What encourages and comforts you when you find you role most challenging?

I have good male friends from different cultures. We interrogate these things together because we are united in the desire to be biblical men.

Do you believe men are called to be financial providers for their families?

No I don’t. I believe God is the ultimate provider. Unless we understand that, we will have expectations of each other and put unrealistic pressure on each other. God is the provider, but men are called to be leading stewards of all that God has given them. Men are called to be stewards of money, their bodies, their time and their families. In that role I am called to be a phenomenal steward.

So acknowledging that God is our provider does not release us from responsibility of stewarding what we have to provide for our family. A man cannot sit back and do nothing while his family is hungry. If I do that I am not stewarding what I have been given, I am not stewarding my marriage, my talent or my time. Stewarding is also a team effort. You will not reap a positive harvest if you do not use what you have been given.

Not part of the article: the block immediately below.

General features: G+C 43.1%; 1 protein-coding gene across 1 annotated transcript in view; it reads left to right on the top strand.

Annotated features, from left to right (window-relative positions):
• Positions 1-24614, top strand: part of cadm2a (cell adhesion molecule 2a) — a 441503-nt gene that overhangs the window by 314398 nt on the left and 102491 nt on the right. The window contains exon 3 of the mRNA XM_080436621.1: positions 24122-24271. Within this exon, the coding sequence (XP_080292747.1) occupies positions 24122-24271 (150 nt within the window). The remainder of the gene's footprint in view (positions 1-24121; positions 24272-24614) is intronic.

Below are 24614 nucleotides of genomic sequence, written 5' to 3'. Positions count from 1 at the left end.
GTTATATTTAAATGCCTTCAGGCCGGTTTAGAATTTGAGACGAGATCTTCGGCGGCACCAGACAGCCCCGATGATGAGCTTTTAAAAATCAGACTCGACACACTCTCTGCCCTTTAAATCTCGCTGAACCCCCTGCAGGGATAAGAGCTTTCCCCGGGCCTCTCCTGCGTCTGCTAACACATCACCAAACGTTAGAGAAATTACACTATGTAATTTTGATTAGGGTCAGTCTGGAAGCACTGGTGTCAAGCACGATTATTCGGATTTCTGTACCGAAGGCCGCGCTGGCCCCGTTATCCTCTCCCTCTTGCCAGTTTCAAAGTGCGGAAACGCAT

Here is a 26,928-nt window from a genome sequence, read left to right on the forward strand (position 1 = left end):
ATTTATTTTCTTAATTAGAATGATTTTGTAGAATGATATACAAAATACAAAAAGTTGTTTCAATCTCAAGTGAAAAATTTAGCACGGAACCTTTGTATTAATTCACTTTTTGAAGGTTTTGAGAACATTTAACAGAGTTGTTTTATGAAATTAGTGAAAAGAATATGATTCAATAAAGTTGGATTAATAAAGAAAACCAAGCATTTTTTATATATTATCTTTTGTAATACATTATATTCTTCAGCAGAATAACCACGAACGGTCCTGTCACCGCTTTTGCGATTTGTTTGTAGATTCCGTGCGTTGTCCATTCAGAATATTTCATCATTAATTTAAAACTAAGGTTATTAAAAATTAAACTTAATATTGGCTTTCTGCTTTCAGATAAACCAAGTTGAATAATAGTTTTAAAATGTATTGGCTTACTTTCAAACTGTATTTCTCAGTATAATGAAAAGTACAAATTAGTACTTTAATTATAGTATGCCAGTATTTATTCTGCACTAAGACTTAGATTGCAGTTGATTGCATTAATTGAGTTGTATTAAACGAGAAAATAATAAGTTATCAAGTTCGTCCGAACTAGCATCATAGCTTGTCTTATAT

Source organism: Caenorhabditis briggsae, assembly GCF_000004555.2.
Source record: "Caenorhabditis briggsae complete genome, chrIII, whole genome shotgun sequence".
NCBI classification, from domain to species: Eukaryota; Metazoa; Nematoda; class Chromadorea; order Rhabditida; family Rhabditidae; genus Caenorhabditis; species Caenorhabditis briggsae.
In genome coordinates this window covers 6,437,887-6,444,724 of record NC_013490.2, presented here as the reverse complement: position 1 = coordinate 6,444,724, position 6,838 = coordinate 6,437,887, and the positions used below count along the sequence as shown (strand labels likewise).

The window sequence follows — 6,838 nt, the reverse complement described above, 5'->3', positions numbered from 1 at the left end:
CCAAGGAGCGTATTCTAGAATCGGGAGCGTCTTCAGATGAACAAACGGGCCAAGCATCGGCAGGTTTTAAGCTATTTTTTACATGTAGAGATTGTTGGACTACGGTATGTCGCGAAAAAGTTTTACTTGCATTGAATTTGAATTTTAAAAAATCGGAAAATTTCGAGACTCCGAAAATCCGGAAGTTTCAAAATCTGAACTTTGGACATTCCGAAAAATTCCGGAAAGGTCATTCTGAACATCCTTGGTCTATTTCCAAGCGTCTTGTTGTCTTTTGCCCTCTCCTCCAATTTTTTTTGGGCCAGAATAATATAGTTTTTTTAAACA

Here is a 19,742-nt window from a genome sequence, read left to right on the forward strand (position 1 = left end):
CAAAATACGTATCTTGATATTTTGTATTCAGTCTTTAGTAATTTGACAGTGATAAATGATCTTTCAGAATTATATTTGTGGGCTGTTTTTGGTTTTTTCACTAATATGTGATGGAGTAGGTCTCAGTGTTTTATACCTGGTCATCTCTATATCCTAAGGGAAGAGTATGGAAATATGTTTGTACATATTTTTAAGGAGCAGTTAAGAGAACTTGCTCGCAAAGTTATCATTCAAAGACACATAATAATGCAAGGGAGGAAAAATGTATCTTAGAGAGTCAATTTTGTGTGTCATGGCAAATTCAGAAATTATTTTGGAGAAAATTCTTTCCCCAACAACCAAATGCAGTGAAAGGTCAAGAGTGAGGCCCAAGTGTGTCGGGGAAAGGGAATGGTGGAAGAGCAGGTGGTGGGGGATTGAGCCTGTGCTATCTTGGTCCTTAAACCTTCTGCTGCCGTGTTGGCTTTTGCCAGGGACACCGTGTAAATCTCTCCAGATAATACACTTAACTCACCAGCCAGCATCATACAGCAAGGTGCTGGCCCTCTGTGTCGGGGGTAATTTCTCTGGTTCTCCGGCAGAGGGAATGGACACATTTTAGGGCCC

How do you maintain integrity when providing for your family especially in this economic climate?

Personally I want to be able to look at what I do and realise that even if I didn’t make as much money as I could have, my integrity has remained intact. What is critical is for everyone to understand what level of integrity they want their lives to reflect. If they are not at that level, then they should urgently put steps in place to get there. Make a plan that will deliver on your integrity.